Edited by AngelFire_91

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It's actually a Fire Tetrahedron that's taught now days.

Tetrahedron? I was taught that it was a Fire Dodecahedron. It had something else about atomic structure, neutrinos, quarks, and something called a "Bob". Maybe that was my pyromaniac uncle Bob? I think Cheetos were in there too.

 

Later

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I loved the video, reminded me of a pic of a hanger with a large aircraft (think 747 or something like that, possibly military) and the hanger was filled with foam, only thing you could see was the rear tailfin sticking out of the foam!

 

For todays trivia answer, halon extinguishing agents work on the chemical reaction leg of the fire tetrahedron. It breaks the uninhibited chain reaction between the fuel and the oxidizer that is causing the rapid oxidation (fire) of the material involved. It does not smother or remove the oxidizer/oxygen, but it wiggles in and spreads them apart basically. In metals or fuels that have an oxidizer incased within the fuel, smothering the fuel doesn't work, so you have to either cool or stop the chain reaction.

 

Reading the above comments about foam, I figured I would stick my head out on the chopping board and clarify a few things. If someone else has a beef with anything here, bring it on and we can discuss it further, and maybe I can pick up a new thing or two as well.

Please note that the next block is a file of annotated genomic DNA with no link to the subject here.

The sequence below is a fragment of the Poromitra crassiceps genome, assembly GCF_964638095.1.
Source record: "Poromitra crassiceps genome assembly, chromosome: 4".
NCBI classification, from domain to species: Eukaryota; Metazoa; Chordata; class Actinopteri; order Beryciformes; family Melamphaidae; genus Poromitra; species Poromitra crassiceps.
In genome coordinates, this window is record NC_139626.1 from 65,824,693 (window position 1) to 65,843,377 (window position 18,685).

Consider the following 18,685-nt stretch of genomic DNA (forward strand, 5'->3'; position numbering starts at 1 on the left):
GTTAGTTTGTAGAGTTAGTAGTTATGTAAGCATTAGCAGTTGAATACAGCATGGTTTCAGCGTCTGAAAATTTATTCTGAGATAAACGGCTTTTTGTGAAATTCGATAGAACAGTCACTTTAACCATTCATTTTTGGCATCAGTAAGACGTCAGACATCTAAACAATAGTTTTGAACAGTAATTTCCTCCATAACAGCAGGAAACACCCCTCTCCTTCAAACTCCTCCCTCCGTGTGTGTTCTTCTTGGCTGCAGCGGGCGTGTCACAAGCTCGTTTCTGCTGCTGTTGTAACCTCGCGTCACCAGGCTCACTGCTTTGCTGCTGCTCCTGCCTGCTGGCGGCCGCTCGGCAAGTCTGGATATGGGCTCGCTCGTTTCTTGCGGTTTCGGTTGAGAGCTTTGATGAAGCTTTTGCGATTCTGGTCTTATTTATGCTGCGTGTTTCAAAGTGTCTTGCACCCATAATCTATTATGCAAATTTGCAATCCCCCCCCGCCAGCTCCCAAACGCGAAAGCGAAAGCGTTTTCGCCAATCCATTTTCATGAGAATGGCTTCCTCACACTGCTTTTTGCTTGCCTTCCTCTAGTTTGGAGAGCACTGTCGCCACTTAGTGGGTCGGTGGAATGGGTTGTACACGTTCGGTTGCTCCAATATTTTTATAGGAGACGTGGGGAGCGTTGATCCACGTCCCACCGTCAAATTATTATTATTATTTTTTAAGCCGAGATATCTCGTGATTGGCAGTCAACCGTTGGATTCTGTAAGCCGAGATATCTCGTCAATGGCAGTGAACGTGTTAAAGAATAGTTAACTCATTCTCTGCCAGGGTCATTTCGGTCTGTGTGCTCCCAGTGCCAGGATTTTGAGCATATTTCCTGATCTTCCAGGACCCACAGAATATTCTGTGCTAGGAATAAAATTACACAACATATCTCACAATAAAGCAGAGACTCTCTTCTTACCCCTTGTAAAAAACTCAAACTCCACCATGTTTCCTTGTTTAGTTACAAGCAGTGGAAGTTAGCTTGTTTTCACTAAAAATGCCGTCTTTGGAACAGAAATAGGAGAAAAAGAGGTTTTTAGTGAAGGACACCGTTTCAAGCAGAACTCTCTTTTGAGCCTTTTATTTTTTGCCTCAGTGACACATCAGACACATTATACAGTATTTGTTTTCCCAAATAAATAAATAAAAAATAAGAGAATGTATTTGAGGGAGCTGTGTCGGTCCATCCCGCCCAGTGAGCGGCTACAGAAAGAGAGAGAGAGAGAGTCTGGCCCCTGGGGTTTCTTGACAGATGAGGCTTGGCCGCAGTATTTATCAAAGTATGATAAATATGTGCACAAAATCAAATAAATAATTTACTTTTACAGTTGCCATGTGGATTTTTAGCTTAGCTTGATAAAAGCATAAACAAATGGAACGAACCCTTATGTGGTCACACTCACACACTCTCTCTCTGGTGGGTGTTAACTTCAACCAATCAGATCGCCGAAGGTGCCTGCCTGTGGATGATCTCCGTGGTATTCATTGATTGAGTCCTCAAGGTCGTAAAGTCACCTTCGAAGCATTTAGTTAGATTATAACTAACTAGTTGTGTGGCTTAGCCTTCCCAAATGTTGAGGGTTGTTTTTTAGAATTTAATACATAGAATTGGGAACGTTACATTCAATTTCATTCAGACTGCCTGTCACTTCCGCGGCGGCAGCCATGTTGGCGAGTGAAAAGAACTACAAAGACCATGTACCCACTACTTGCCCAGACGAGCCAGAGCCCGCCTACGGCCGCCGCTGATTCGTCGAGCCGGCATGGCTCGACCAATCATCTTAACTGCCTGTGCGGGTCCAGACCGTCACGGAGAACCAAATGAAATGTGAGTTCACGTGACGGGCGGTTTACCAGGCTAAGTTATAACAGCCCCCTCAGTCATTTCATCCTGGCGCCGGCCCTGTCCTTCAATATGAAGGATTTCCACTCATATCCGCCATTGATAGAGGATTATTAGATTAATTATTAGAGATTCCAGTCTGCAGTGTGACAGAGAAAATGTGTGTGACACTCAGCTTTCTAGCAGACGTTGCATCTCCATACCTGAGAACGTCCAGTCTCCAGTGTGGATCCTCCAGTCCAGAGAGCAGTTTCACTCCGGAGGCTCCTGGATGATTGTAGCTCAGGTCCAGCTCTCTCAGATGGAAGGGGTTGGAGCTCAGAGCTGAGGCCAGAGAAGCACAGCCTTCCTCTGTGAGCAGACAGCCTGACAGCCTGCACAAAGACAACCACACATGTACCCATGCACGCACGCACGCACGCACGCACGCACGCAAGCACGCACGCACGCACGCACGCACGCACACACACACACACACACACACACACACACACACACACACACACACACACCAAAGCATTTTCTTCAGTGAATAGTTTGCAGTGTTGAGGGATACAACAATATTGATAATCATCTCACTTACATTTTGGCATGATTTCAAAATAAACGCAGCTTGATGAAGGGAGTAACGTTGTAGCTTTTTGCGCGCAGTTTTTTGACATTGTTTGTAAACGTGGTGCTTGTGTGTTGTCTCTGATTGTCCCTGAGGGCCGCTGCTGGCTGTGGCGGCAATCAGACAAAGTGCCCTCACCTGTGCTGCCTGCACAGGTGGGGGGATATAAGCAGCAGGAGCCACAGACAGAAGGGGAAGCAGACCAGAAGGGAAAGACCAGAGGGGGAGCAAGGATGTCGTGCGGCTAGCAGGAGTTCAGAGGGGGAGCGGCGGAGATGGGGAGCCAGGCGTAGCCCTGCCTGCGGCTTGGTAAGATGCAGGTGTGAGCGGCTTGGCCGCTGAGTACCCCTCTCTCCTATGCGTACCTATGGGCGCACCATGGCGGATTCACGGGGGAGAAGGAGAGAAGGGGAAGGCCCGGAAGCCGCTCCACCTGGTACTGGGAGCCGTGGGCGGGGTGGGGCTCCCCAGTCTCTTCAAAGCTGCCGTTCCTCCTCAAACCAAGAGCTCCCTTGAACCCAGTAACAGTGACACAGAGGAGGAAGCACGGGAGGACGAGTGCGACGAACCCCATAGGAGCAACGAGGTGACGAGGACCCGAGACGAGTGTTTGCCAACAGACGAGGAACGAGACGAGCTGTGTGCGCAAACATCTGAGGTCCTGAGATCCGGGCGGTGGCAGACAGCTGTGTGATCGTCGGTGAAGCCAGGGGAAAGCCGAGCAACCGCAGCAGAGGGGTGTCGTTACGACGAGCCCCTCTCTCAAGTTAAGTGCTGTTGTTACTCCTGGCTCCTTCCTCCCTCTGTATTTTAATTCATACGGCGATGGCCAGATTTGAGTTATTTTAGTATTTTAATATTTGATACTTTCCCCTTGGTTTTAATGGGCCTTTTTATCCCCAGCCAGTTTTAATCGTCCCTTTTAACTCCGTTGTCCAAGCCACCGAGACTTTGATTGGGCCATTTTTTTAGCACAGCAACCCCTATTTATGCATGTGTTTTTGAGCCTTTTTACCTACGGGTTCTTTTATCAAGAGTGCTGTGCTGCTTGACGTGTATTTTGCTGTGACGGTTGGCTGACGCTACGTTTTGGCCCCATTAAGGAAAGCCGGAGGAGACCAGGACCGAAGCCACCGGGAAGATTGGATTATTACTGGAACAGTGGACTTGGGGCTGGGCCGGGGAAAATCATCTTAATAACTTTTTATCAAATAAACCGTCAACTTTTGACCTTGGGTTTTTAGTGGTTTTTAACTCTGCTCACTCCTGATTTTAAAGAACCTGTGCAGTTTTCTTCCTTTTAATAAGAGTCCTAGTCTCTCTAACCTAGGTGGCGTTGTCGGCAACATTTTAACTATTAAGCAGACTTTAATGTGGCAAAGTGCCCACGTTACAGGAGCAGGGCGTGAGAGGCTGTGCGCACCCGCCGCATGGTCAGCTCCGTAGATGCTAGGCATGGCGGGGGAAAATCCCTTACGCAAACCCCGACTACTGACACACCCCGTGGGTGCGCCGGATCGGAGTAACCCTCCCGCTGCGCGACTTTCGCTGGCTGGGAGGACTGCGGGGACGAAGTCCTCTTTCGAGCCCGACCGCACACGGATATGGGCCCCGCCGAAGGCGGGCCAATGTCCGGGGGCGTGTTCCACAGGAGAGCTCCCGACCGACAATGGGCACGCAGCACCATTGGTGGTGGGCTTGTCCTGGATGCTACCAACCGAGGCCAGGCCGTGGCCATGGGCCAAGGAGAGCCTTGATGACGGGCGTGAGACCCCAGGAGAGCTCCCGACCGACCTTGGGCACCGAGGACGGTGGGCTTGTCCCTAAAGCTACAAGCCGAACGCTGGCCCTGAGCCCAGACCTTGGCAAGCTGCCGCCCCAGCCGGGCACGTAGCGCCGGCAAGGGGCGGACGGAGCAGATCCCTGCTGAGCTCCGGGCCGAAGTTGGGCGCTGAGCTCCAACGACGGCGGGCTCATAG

The Foam typically used for petroleum fires and arcraft firefighting (AFFF) is similiar, but very different than foam used for wildland and structure fires (Class A Foam). AFFF concrate is injected at a 3% or 6% with water in the hose/plumbing and when mixed with air at the nozzle creates a foam that is sprayed on a Class B fire. Typically these fires are pooling liquids and the foam blanket creates a barrier and "suppress" or "caps" the vapors that burn or reacting with the oxygen in the air. Typically AFFF solution repels hydrocarbons, so as it won't mix with the flammable liquid, and so as to sit on top of the liquid.

 

Class A foam is primarily used as a surface tension reducer so it can get into the fibrous materials of wood or other household fuels, but it can also be used to smother to a degree (remember there is still oxygen inside the bubble structure when it collapses). Class A foam is attracted to hydrocarbons (anything that burns typically), and has long chain polymers that allow the water to intermix or attach directly with hydrocarbons. You really don't want this with AFFF, it will make a BIG mess!

 

With both foams, the bubble structure sticks to the fuel, and as the bubbles collapse, the water/foam contained within is released and is spread onto the fuel for a cooling effect like normal water (and add additional vapor barrier on AFFF fires/liquids). With plain water, it typically hit the material and runs off, making you have to reapply water multiple times. Foam sticks and penetrates.

 

Now that I have bored all of you, I am going to go back to watching the "Deal or No Deal" girls! Have a wonderful evening all, and I look forward to some interesting comments or disccusions here!

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[

Reading the above comments about foam, I figured I would stick my head out on the chopping board and clarify a few things. If someone else has a beef with anything here, bring it on and we can discuss it further, and maybe I can pick up a new thing or two as well.

 

Good post. Good info. I stand corrected.

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Yep, that was North East Philly (PNE) at the Agusta HQ. Second time this year that the foam has gone off. Last time they updated the ATIS with "use caution for blowing foam."

 

-T